The purpose of this article is to explore and illustrate the concept of creating bi-tonal bitmap images. Colour images are manipulated in such a fashion to only express two colours. The colours expressed are configurable. A threshold value determines which of the two configured colours will be applied to a pixel.
Sample source code
This article is accompanied by a sample source code Visual Studio project which is available for download here.
Using the sample Application
The concepts explored in this article are easily illustrated using the Sample Application provided with the sample source code. The sample application is implemented as a Windows Forms application.
The Bi-tonal Bitmap application enables the user to load an input image file from the local file system. The user interface defines two panels representing the two colours used when creating the resulting bi-tonal Bitmap. When clicking on either panel the user will be presented with a colour dialog, allowing the user to change the colour of the specific panel.
The user interface also provides a trackbar which allows the user to set the threshold used to calculate if a pixel colour should be set to the dark colour or light colour value.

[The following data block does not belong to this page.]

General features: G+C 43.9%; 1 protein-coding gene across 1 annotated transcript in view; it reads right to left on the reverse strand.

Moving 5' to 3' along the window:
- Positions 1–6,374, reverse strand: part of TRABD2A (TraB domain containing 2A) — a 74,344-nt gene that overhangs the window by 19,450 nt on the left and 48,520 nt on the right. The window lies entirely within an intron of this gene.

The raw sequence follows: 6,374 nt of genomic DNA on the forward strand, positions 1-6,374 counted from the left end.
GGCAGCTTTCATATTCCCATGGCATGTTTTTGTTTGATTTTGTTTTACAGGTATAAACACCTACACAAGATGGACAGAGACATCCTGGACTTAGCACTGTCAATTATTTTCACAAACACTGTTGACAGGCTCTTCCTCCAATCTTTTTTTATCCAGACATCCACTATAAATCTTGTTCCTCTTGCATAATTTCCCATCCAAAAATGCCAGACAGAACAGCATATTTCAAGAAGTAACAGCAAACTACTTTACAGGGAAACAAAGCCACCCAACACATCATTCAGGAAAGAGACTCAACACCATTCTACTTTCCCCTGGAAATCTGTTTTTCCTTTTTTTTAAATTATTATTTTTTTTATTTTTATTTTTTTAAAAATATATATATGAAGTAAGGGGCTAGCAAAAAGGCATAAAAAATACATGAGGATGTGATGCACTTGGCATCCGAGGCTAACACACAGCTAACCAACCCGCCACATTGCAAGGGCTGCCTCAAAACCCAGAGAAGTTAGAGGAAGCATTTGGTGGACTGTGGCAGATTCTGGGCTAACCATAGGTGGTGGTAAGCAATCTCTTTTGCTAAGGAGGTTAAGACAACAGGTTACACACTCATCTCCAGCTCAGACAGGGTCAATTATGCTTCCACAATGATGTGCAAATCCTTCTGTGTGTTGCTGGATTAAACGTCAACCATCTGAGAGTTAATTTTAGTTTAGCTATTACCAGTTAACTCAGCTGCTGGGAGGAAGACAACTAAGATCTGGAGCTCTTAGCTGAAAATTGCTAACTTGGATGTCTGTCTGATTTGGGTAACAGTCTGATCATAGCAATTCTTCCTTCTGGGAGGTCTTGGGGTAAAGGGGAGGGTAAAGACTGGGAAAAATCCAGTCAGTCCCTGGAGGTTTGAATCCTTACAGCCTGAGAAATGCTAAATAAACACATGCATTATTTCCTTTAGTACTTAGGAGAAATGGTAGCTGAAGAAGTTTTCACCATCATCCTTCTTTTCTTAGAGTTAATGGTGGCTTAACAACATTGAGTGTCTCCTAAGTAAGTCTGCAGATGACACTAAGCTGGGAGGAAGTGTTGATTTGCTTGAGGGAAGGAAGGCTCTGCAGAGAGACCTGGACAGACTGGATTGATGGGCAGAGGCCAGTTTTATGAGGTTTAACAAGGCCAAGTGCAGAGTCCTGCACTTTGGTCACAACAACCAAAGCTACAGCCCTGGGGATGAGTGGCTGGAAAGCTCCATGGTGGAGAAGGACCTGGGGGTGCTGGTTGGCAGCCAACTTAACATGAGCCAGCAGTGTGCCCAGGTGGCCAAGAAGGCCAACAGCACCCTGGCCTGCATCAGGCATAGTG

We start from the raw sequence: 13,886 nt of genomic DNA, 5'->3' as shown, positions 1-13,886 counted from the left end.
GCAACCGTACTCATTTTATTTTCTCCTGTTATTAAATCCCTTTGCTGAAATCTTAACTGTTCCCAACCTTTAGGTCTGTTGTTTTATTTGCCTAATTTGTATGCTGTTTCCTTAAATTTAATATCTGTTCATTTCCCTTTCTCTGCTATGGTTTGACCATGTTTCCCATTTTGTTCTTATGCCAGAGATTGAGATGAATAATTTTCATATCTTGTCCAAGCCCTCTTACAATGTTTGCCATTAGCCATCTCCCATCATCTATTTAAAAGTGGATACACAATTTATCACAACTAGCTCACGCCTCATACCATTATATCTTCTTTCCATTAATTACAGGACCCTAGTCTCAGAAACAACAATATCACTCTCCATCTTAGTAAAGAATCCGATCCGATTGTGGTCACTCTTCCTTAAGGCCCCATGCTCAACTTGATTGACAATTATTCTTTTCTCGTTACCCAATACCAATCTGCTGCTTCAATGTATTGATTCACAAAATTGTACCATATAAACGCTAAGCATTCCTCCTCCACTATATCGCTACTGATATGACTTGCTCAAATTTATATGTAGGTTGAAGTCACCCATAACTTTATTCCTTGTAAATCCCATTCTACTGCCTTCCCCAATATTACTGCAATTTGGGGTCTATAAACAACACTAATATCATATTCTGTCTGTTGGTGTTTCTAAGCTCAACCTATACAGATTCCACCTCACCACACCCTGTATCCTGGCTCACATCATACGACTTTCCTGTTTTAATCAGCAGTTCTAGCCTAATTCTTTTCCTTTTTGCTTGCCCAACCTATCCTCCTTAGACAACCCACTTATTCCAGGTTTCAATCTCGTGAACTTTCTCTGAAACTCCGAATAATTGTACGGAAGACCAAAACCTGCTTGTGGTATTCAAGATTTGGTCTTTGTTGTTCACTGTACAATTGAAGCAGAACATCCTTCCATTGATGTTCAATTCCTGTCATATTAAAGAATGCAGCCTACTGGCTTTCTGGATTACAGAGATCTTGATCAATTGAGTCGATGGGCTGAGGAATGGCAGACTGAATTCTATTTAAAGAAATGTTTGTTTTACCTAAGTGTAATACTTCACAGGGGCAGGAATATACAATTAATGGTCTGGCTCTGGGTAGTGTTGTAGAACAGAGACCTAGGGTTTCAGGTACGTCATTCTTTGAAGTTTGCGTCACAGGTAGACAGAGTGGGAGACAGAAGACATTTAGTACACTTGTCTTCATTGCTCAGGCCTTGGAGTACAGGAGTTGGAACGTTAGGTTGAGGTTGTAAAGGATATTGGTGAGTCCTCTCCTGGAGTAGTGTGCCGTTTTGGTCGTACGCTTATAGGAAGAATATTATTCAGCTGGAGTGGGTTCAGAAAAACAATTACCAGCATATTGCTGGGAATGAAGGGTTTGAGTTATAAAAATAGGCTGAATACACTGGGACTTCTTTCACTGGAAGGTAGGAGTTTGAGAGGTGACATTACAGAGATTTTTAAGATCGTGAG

If the user desires to save resulting bi-tonal images to the local file system the sample application makes provision through the Save Button.
The following image provides a screenshot of the Bi-tonal Bitmap application in action:
The Bitonal Extension Method
The Bitonal Extension method defines all of the operations involved in creating Bi-tonal images. This method is an extension method targeting the Bitmap class. Note that the Bitonal extension method manipulates pixel colour components directly, in other words updating a pixel’s Alpha, Red, Green and Blue values directly.
The following code snippet provides the definition of the Bitonal method:
In order to manipulate pixel colour component values directly we first need to lock the source Bitmap into memory by invoking the Bitmap.LockBits method. Once the source Bitmap is locked into memory we can copy the underlying pixel buffer using the Marshal.Copy method.
The next step involves iterating through the byte buffer of colour components. Notice how each iteration modifies an entire pixel by iterating by 4. In order to determine to which colour a pixel should be set, the sum of Red, Green and Blue colour components is to the threshold parameter.
The last step performed is to copy the modified pixel buffer into a new Bitmap object.
The original source image used to create all of the bi-tonal sample images in this article has been licensed under the Creative Commons Attribution-Share Alike 3.0 Unported, 2.5 Generic, 2.0 Generic and 1.0 Generic license. The original image is attributed to Kenneth Dwain Harrelson and can be downloaded from Wikipedia.
The Original Image
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